From Ribeira to the Foz

The song ‘Porto Sentido’ by Rui Veloso, one of the most famous Portuguese musicians, describes with the poetry of a painting the second largest Portuguese city, known by its secular wine, history and architecture and also for the football club that wears the name of its city on the shirts.

Porto has as cognomen the “Cidade Invicta” (unconquered city) as the city was never conquered. Not even during the French Invasions in the 19th century the people of Porto have surrendered. In that historic moment was born one of the city’s gastronomic ex libris: the tripe. Tells the legend that the population gave the meat to feed the soldiers while keeping the pig tripe to themselves. This is a city that may be visited by foot. Starting in Boavista and going all the way through the downtown to find the Torre dos Clérigos, the symbol of the city and built in the end of the 18th century with a project signed by Nicolau Nasoni. Nearby can be found the Livraria Lello, considered one of the ten most beautiful bookshops in the world, was constructed in Gothic Revival style and it truly requires a visit. The coffee may be enjoyed in the Majestic, a coffee shop in Santa Catarina Street.

The Aliados area is where can be found bars, pubs, ethnic restaurants open until late and much more, especially the old commercial establishments. The Sé, a cathedral made in the 19th century, is the door to Ribeira, a Porto street of the Douro riverbank from where the famous wine cellars of Gaia, in the other side of the river, may be seen. The cellars have free visits and offer a glass of Porto wine.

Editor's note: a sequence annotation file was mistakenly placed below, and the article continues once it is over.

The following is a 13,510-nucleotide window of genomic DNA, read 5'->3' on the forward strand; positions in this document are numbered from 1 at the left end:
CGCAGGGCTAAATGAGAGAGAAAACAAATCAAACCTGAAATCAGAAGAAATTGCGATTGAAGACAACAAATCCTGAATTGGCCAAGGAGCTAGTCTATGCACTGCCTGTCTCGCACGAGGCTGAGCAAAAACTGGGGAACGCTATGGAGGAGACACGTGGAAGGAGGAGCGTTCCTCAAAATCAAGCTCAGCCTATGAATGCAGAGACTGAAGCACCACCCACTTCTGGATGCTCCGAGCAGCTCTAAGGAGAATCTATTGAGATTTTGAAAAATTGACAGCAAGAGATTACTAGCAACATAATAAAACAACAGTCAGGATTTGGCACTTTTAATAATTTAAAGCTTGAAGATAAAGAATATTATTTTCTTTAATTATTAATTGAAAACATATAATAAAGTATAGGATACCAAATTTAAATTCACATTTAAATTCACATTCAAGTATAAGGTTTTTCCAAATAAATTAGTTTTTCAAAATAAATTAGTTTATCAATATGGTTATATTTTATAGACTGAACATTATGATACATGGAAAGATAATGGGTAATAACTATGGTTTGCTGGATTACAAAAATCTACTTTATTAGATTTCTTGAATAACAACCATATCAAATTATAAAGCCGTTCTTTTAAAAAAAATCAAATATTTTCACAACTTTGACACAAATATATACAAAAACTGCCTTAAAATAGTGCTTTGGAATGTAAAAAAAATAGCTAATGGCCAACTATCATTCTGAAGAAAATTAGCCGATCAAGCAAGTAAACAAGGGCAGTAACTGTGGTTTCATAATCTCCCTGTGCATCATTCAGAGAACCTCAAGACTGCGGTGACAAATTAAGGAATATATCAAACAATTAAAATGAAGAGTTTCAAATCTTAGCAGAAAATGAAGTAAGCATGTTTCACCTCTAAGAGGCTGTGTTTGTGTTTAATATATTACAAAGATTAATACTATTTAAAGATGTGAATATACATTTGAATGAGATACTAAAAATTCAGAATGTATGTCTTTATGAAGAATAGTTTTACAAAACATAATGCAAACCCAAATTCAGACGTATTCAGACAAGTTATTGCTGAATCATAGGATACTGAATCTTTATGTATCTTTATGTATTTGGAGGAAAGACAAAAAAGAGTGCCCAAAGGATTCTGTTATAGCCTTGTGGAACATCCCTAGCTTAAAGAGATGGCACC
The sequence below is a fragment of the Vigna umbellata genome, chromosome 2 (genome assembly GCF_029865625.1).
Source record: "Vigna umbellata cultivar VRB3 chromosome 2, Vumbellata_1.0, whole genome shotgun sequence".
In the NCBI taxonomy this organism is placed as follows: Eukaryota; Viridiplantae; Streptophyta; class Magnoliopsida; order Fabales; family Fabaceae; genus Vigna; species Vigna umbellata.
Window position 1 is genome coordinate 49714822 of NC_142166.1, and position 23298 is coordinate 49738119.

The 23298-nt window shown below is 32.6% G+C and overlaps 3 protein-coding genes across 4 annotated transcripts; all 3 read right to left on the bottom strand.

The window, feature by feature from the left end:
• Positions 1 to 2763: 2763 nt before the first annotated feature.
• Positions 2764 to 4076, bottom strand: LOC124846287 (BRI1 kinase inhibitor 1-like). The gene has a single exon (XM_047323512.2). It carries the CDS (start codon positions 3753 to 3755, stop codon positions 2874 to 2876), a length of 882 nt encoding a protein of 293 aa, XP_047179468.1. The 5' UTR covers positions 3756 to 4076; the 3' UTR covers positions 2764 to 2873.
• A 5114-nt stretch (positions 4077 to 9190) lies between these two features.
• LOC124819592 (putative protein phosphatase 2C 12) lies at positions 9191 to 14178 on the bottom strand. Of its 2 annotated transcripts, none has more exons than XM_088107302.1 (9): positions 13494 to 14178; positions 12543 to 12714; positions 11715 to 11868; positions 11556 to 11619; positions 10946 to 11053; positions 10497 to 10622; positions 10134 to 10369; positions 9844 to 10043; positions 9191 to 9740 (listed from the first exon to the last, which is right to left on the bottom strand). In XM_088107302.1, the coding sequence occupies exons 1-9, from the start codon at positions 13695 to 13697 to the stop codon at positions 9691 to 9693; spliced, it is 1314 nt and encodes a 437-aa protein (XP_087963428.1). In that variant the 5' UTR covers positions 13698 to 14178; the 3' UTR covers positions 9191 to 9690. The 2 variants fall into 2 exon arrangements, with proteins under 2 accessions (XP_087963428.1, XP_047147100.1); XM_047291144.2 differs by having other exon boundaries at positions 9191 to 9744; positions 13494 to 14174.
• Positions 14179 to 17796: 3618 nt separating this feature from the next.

The way to the other riverbank is the D. Luiz I bridge, an easy way to do it and that even may be walked through, is a construction dating back to 1886 signed by Théophile Seyrig and one of the six bridges that connect both riverbanks, being the others the D. Maria Pia bridge by Gustave Eiffel (1877), the Arrábida bridge by Edgar Cardoso (1963), the São João bridge (1991), the Freixo bridge (1995) and the Infante bridge (2003). Following the river can be found the Foz (base level), with a unique seaside landscape.
To have lunch or dinner, here are three suggestions amongst the great variety of restaurants available: Casa Aleixo, near the Campanhã train station, which serves octopus delicacies and flank steak, Chez Lapin in the Ribeira, where can be seen the river floods marks, and finally the brasserie Capa Negra where can be eaten the traditional “francesinhas” (type of sandwich with a special gravy on it).
Porto has much more to see, for example, the Serralves Museum of Contemporary Art or the Casa da Música and the Rivoli, Sá da Bandeira and São João theatres.


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